This document outlines what it considers to be seven key areas of concern for HIV positive women and girls in terms of their reproductive rights in the current response to HIV/AIDS. They look at the following issues affecting women's rights:
mother to child transmission (MTCT), which, they argue, overlooks the mother as a woman in her own right. They state that policies aimed at curbing MTCT may also hold women solely accountable for their child’s HIV infection; singling out mothers and ignoring fathers poses the added risk of alienating women who, to avoid blame and stigma, may forgo treatment that could improve their health and reduce the risk of transmission.
women and young people, especially adolescent girls, are particularly vulnerable to HIV infection due to an increased biological susceptibility and lower socioeconomic and political status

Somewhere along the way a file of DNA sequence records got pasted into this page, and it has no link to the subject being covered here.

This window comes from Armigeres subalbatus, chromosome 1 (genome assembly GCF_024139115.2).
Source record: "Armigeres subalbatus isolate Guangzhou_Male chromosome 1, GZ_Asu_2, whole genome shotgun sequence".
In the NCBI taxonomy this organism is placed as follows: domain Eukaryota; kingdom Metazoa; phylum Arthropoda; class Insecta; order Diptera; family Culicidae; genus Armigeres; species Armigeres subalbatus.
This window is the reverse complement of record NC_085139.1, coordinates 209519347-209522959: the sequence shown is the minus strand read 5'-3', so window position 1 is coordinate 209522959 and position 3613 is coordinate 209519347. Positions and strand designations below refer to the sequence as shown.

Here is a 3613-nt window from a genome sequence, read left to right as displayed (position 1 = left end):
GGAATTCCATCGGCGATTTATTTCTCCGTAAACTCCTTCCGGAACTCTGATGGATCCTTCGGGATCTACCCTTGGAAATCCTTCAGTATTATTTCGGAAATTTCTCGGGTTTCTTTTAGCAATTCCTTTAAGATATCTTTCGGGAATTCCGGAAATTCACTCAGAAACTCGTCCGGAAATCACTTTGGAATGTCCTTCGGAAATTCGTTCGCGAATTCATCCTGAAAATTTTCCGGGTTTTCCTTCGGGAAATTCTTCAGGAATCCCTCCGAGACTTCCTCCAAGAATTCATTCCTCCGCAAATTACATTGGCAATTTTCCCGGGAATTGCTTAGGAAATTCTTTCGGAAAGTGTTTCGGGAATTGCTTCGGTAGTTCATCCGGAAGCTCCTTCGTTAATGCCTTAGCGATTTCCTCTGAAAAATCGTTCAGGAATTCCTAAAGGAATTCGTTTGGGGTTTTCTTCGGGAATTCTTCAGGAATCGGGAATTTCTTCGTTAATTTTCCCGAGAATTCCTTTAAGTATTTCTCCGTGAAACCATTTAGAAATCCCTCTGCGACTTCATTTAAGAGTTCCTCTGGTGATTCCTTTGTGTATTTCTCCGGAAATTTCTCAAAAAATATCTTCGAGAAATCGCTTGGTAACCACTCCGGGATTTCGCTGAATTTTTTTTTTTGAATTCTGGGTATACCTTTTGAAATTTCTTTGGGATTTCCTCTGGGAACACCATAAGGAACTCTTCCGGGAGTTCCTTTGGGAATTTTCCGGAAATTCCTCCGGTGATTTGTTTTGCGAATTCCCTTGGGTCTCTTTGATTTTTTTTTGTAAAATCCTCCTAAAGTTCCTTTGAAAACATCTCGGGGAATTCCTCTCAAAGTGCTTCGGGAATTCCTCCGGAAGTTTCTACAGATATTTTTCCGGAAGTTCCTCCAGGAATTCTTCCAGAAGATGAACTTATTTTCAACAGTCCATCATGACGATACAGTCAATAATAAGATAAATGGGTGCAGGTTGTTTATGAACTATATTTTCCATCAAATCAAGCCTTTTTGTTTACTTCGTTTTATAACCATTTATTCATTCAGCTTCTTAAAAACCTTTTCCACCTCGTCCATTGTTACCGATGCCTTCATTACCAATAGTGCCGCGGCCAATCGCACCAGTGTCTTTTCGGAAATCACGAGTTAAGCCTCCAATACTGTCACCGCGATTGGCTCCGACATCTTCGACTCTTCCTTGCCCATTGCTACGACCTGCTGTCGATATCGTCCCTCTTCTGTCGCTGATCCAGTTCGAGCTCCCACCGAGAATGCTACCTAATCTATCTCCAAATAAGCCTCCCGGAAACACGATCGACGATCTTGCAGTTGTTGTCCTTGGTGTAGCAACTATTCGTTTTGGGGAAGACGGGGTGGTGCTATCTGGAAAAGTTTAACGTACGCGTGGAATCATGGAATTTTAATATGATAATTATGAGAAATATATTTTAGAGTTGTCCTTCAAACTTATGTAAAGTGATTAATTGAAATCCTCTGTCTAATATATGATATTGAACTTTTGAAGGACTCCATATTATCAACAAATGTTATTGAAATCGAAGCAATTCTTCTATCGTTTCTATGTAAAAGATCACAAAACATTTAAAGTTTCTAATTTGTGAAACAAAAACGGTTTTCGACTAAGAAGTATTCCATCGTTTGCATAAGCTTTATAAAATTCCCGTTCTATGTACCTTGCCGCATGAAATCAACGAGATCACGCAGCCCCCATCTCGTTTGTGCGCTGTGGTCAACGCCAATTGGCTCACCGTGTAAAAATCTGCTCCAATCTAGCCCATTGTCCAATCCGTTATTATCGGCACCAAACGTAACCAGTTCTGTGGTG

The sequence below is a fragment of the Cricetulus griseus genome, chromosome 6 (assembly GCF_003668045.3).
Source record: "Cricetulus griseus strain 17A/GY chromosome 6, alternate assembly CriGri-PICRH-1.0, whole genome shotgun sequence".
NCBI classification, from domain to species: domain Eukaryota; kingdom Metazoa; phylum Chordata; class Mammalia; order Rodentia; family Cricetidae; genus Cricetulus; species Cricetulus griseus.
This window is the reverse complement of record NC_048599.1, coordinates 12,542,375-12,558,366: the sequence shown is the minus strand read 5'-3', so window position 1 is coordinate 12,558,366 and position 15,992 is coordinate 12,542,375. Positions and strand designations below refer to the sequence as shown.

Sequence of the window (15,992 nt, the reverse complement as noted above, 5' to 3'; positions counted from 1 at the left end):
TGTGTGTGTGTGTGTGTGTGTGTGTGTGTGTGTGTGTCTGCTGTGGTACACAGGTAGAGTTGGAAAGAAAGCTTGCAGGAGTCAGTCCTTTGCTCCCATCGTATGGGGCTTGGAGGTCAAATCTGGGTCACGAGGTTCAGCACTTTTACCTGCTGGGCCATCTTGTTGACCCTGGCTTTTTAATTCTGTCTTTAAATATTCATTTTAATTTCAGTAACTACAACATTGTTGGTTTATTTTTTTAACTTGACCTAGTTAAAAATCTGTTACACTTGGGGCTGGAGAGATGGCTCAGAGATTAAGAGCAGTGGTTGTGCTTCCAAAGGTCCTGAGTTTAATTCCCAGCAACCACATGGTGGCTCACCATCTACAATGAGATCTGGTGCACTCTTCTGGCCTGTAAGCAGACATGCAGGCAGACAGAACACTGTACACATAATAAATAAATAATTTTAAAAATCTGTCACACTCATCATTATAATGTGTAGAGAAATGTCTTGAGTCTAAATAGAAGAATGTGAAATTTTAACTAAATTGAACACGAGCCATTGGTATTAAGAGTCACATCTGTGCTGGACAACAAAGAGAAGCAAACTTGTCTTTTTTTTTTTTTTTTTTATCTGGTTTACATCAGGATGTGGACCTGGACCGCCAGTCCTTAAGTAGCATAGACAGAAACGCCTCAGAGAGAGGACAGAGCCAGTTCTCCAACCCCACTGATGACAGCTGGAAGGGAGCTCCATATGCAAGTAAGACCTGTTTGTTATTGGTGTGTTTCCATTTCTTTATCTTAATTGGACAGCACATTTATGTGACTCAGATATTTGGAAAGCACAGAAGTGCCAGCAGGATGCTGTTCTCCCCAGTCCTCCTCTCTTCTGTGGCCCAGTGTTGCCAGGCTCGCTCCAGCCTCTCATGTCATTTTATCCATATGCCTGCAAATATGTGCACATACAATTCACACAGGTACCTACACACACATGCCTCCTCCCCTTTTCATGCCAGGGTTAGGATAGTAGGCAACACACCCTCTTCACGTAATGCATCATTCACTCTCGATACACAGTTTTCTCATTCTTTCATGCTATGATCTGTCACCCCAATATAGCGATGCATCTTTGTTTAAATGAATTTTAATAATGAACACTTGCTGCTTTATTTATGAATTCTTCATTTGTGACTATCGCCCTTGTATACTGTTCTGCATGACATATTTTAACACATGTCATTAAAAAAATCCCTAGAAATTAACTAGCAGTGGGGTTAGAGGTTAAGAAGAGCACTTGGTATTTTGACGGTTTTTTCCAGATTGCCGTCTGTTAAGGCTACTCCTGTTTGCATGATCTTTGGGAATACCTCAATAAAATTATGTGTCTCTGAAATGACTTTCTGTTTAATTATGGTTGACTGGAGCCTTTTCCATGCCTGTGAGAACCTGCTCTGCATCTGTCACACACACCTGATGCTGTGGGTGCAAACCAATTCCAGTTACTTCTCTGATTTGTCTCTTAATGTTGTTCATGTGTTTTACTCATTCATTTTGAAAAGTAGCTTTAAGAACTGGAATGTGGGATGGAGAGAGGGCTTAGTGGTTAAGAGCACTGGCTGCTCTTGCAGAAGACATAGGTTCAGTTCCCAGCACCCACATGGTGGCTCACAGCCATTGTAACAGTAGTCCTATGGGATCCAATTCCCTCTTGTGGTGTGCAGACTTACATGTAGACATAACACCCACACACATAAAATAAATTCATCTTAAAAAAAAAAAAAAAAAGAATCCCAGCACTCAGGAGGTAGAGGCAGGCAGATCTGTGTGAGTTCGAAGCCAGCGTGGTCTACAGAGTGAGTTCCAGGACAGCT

the debate over breastfeeding or formula milk has ignored the health of mothers, for example, researchers in Kenya found that the maternal mortality rate of HIV positive women who breastfeed is three times higher than that of women who formula feed, yet their health does not usually enter the debate
once a woman becomes HIV-positive, some national policies restrict her right to become pregnant, carry her pregnancy to term, or even marry
many countries have very limited right to abortion which does not include HIV status
some countries have enacted national policies meant to curb MTCT that not only rely on inconclusive evidence, they curtail women’s rights. For example, in Bolivia, it is a crime for a mother to infect her child with HIV through breastfeeding
there is danger of, and some evidence for, coerced abortion in HIV positive women
mandatory testing promotes stigmas and may discourage women from seeking prenatal care
government and traditional leaders around the world have demonized and stigmatized women’s sexuality, identifying it as the key to both prevention and containment
The authors call on the international community to honor agreements and end these forms of discrimination they identify in this document.